Jeff Jarvis on companies who don’t realize the commitment involved in hosting ‘a community’

Jeff Jarvis on companies who don’t realize the commitment involved in hosting ‘a community’: “Mattel is shutting down its American Girl Club and our daughter is rightfully upset. She joined the community and made friends there and now Mattel is pulling up and leaving town. Because of the anonymity features of the community, this means that thousands of friendships are suddenly cut off; they communicate only through the club. It’s like putting up a Berlin Wall around third grades the world around.”

My observation: Companies (be they toy companies or media companies or technology companies or Web 2.0 startups) can attract people to connect with one another regarding a specific brand, product or topic. But the flaw in calling that “community” is the misguided perception on the part of the company that they “own” or control the identities of participants — granted, they’d never actually “claim” to do this, but in practice, they do it. That’s why I like blogging. This blog (and the other ‘sharing’ tools I point to on it) are my online identity. When I connect with others on a topic on one of those “branded” communities, or in comments on another blog, or wherever, I link back here. This is the only place I know will be around (at least in my backed-up version) for the long haul (or short haul — I determine when the haul stops).

The issue here is one of “identity.” Who owns ‘me’ online? I think I own my identity, but the weasles at Mattel obviously think they own the identities (even if they are “anonymous” avatars of real girls) of the American Girl Club members. I want to control who I am online (even though I know I can’t control what people say or think of me — as I can’t in the offline world, as well). I’ve been looking for a simpler way for a long time, but for me, the most simple way to ensure that I have one identity that I control is this blog. There are other schemes and complex theories on how an economy of identity and “attention” could be developed, but I’m into simplicity these days and can’t quite grasp the big picture — I can only understand what identity means to me and to the fourth-graders who have had their identity hijacked and walled off by Mattel.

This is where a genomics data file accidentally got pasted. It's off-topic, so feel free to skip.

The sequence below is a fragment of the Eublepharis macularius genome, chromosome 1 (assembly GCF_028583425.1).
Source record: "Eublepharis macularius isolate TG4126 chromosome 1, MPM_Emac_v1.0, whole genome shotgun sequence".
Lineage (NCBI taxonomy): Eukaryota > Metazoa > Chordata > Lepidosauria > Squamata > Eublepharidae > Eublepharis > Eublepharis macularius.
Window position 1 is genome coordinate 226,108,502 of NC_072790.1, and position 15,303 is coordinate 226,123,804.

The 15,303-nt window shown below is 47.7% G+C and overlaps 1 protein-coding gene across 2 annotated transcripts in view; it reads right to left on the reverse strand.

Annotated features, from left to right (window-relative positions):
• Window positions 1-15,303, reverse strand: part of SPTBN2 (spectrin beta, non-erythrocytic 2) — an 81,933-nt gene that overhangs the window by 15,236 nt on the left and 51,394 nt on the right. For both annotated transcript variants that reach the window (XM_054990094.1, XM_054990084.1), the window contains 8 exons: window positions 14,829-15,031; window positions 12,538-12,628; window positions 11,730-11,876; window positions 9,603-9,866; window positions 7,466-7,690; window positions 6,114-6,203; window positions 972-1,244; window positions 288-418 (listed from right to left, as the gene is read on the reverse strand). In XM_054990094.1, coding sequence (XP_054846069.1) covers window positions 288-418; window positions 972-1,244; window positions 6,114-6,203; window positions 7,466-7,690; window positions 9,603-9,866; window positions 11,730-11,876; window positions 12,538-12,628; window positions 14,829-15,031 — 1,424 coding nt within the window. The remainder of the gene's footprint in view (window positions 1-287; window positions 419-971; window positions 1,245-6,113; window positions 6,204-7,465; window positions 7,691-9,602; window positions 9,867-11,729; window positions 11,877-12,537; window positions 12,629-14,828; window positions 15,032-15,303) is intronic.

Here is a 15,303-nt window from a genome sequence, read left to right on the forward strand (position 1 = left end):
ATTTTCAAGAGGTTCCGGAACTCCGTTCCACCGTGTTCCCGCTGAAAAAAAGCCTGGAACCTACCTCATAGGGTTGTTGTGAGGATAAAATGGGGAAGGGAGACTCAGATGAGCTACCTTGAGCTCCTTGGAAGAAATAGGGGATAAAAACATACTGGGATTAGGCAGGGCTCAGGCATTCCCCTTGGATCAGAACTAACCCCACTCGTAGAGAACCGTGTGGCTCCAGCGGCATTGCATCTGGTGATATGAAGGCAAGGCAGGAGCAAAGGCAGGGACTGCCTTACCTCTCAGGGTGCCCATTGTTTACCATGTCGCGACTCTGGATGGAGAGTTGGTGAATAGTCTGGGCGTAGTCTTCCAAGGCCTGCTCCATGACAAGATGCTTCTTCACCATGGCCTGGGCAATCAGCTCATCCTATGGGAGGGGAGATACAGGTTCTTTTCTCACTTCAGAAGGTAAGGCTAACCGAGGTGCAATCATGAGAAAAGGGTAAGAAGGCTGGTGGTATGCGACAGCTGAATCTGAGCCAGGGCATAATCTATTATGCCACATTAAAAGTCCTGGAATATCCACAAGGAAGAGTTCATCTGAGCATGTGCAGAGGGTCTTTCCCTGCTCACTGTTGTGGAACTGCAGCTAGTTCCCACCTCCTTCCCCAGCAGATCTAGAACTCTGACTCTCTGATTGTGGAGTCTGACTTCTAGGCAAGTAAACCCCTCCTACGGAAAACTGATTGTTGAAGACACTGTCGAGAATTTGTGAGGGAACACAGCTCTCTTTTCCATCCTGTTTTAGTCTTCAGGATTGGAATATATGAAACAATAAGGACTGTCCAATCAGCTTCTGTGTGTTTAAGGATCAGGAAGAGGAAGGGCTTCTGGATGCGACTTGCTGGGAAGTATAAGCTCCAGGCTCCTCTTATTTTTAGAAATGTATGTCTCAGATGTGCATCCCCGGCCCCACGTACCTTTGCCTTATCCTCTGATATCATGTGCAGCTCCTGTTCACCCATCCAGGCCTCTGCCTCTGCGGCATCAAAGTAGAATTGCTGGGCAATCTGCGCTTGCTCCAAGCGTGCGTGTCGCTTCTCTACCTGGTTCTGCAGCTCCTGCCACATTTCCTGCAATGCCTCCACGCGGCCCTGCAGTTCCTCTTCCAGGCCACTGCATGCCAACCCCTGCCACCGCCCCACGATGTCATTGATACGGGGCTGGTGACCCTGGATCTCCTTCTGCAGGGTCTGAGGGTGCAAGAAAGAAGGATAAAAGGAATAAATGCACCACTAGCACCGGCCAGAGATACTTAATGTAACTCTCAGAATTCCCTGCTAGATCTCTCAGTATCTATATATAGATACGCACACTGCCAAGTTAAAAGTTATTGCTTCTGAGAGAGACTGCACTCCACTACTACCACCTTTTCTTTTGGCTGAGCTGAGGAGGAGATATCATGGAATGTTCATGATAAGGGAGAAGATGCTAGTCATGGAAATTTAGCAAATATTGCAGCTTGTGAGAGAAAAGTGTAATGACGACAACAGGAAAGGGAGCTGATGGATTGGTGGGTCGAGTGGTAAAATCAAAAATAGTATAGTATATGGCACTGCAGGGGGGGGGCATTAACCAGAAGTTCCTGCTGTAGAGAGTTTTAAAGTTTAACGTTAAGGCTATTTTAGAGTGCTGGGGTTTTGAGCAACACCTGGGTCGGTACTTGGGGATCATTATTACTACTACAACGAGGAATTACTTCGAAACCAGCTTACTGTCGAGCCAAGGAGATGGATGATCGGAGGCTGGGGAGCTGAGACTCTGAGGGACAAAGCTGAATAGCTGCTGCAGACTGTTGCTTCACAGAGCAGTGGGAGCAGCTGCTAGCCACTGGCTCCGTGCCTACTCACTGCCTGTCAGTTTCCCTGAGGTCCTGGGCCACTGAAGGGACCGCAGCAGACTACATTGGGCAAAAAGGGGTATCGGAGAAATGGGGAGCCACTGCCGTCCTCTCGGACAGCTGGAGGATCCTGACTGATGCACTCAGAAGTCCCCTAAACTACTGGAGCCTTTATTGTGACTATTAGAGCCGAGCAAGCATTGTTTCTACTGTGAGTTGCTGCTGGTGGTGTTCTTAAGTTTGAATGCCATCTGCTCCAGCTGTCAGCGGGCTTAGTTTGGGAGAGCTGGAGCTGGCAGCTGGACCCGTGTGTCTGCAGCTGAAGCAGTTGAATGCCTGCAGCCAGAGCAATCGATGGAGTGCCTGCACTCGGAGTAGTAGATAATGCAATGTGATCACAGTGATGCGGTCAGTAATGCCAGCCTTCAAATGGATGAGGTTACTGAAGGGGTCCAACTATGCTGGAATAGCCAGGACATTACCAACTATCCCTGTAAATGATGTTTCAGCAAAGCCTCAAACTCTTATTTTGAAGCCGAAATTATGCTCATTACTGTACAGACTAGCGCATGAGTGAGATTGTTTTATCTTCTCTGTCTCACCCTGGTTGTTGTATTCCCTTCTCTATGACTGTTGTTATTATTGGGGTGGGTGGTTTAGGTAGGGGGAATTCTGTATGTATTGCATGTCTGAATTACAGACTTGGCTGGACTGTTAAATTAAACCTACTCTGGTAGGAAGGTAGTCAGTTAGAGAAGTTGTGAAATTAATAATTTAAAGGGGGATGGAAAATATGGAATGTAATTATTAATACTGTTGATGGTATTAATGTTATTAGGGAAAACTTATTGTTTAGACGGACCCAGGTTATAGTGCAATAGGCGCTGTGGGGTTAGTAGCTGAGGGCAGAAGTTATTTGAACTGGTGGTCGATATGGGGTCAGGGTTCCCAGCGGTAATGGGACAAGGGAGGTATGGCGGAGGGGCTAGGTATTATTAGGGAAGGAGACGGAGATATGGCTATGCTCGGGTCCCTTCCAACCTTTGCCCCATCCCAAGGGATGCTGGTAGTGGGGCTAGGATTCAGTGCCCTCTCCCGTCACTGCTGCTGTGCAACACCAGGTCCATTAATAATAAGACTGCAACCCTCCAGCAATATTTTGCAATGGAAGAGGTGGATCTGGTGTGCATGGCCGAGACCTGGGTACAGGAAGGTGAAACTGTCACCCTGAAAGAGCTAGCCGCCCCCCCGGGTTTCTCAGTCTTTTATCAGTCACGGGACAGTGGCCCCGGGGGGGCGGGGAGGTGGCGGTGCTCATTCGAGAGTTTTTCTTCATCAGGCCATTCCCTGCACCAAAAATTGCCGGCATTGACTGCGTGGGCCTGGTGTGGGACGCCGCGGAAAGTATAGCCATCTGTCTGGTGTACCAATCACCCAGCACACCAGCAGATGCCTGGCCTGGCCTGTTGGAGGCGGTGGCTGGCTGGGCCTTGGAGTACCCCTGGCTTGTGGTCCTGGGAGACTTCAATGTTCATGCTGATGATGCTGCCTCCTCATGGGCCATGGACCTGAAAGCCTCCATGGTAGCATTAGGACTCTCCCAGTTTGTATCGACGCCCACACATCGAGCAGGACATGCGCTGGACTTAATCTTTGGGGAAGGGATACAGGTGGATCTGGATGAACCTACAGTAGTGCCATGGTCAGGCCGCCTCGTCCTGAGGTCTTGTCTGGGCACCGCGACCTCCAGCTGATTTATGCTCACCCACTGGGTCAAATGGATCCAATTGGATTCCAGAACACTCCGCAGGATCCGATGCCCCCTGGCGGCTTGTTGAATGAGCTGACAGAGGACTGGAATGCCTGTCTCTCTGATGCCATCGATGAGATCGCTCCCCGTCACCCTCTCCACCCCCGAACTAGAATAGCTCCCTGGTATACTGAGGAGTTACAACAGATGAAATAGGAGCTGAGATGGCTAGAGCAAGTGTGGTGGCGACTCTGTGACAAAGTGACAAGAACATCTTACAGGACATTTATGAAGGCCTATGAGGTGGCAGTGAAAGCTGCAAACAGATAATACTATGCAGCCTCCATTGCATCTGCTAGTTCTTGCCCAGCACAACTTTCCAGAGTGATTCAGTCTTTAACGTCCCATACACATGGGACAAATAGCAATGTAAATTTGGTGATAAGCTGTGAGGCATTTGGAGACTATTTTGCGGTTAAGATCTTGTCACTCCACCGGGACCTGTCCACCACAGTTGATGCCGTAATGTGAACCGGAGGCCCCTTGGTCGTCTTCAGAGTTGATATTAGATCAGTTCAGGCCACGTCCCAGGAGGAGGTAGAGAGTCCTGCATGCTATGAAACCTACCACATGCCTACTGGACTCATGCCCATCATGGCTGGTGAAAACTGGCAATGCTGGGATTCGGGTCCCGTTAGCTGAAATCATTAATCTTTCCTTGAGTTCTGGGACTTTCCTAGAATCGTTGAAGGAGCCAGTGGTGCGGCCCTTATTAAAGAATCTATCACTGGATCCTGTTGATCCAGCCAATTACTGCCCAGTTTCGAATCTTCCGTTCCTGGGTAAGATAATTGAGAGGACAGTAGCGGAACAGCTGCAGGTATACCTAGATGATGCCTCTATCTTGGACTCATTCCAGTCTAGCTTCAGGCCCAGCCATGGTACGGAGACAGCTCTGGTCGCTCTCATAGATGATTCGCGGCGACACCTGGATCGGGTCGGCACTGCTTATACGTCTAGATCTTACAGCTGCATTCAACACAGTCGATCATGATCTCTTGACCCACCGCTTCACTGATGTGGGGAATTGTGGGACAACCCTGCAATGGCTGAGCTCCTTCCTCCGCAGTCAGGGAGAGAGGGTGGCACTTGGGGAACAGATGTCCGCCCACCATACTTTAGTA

The topic of “identity” online has been explored for a long time by many really smart people. Doc Searls has blogged on the topic of “identity” for years. Heck, they even have conferences at Harvard on the topic. However, as I see what companies like Mattel do — and, frankly, as I look at lots of Web 2.0 ventures popping up that will depend on people creating yet another identity on yet another website, I wonder what these folks are thinking.

Update: And yes, I know “identity” also refers to lots of personal data about us that can be stolen, not merely hijacked. That’s not what I’m talking about — or maybe it is.

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One thought on “Jeff Jarvis on companies who don’t realize the commitment involved in hosting ‘a community’

  1. In “Cat’s Cradle” Kurt Vonnegut coined the term “granfalloon” described in this essay ( as: “One of the basic concepts of Bokononism, the secretive island religion of Kurt Vonnegut’s Cat’s Cradle, is that of a granfalloon. A granfalloon is a recognized grouping of people that, underneath it all, has no real meaning. The prototypical granfaloon in Vonnegut’s book is Hoosiers: the main character of the book finds himself journeying to an island nation in the company of fellow Indianans, but other than the fact that they hail from the same state they have no significance in each other’s lives.

    “The opposite of a granfalloon, or at least one alternative, is the karass. These are the people whose lives are entwined in yours in mysterious yet profound ways. Often they are not part of any of your more obvious granfalloons, but in the end it is their presence on this earth that has great influence of the direction of your own life. Recognizing members of your karass is not an easy thing and some you may never identify, but part of the spiritual mission of Bokononists is to celebrate their karass.”

    This is not to say someone in a granfalloon can’t have a major impact on your life, if for no other reason than proximity – co-workers can be a granfalloon. So, the American Girl Club could be a terrific example of a granfalloon, while a blog might attract members of one’s karass.

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